The underlying assumption behind the question is that those in so-called majority statuses in each of the above categories will not have thought as much about such identities as those in minority statuses have. Indeed, this not having to think about it characterizes what folks refer to as white privilege, male privilege, and so on.

Self-understanding around issues of culture, the book suggests, is essential to the development and effectiveness of a counselor/therapist.

Finally, the author says,

[The book’s] goals are to enlighten you about how counseling and psychotherapy may represent cultural oppression and to provide a vision of change that is rooted in social justice.

I hope to have a chance to report more about the book in the future. (And if any of you reading this post has read Counseling the Culturally Diverse, I’d love to hear your thoughts in the comments, or via this contact form.)

The book is here at Wiley and here on Amazon (affiliate link). In both places it’s available in print or electronically. Via Wiley, you can look at the full Table of Contents here (pdf) and read the first chapter in full here (pdf).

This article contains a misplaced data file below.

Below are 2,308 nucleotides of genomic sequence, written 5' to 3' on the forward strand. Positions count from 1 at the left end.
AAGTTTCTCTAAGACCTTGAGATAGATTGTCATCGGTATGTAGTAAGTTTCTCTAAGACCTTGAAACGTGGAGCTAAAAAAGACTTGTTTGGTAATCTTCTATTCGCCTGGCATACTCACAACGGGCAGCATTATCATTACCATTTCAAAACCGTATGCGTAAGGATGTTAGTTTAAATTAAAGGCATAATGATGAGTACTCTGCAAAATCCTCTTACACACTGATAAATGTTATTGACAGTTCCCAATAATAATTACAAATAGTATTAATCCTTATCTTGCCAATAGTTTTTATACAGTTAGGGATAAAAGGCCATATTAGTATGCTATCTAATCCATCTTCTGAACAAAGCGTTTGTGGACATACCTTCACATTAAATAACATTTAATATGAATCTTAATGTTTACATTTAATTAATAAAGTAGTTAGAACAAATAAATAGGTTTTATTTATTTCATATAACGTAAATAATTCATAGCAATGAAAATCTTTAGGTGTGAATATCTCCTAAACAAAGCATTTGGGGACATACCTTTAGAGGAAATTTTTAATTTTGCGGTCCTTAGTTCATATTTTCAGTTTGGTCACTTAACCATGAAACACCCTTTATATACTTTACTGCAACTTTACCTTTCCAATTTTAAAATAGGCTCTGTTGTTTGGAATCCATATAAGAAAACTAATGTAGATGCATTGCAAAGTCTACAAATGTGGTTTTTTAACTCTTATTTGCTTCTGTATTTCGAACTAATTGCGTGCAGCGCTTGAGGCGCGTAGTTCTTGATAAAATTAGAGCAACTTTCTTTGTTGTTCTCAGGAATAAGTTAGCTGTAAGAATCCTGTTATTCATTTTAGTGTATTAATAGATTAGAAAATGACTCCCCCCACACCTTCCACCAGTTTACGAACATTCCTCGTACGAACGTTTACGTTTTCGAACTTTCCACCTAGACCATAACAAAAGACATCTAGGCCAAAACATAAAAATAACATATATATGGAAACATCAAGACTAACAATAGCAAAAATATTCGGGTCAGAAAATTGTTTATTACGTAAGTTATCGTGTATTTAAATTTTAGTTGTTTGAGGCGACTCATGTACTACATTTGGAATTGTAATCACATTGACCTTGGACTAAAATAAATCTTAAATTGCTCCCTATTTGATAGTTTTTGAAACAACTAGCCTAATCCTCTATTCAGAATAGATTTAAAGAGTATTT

Magnificent Monograph Monday: Review of The Post-Racial Church

Kenneth A. Mathews (Old Testament) and M. Sydney Park (New Testament), professors at Beeson Divinity School, attempt in The Post-Racial Church to “better equip the church in answering why Christians claim that the gospel and the Christian church are the first and last best hope for peace in a racially diverse world” (25).